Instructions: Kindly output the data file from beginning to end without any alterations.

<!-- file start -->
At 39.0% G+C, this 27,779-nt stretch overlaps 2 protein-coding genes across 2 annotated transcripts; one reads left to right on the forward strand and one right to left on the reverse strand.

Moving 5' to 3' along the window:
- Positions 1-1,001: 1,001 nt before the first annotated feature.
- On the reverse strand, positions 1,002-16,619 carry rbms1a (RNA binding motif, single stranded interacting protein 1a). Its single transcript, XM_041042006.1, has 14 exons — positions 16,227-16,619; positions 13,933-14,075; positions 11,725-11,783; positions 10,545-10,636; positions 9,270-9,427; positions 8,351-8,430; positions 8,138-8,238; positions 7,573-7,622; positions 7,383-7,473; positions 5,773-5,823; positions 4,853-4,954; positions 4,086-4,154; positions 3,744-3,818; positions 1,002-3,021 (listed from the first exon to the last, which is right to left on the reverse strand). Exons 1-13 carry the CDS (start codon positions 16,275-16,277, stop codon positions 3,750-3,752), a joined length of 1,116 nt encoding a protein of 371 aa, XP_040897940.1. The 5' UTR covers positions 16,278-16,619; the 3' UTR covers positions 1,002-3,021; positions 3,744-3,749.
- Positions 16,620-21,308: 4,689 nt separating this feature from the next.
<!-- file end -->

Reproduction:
At 39.0% G+C, this 27,779-nt stretch overlaps 2 protein-coding genes across 2 annotated transcripts; one reads left to right on the forward strand and one right to left on the reverse strand.

Moving 5' to 3' along the window:
- Positions 1-1,001: 1,001 nt before the first annotated feature.
- On the reverse strand, positions 1,002-16,619 carry rbms1a (RNA binding motif, single stranded interacting protein 1a). Its single transcript, XM_041042006.1, has 14 exons — positions 16,227-16,619; positions 13,933-14,075; positions 11,725-11,783; positions 10,545-10,636; positions 9,270-9,427; positions 8,351-8,430; positions 8,138-8,238; positions 7,573-7,622; positions 7,383-7,473; positions 5,773-5,823; positions 4,853-4,954; positions 4,086-4,154; positions 3,744-3,818; positions 1,002-3,021 (listed from the first exon to the last, which is right to left on the reverse strand). Exons 1-13 carry the CDS (start codon positions 16,275-16,277, stop codon positions 3,750-3,752), a joined length of 1,116 nt encoding a protein of 371 aa, XP_040897940.1. The 5' UTR covers positions 16,278-16,619; the 3' UTR covers positions 1,002-3,021; positions 3,744-3,749.
- Positions 16,620-21,308: 4,689 nt separating this feature from the next.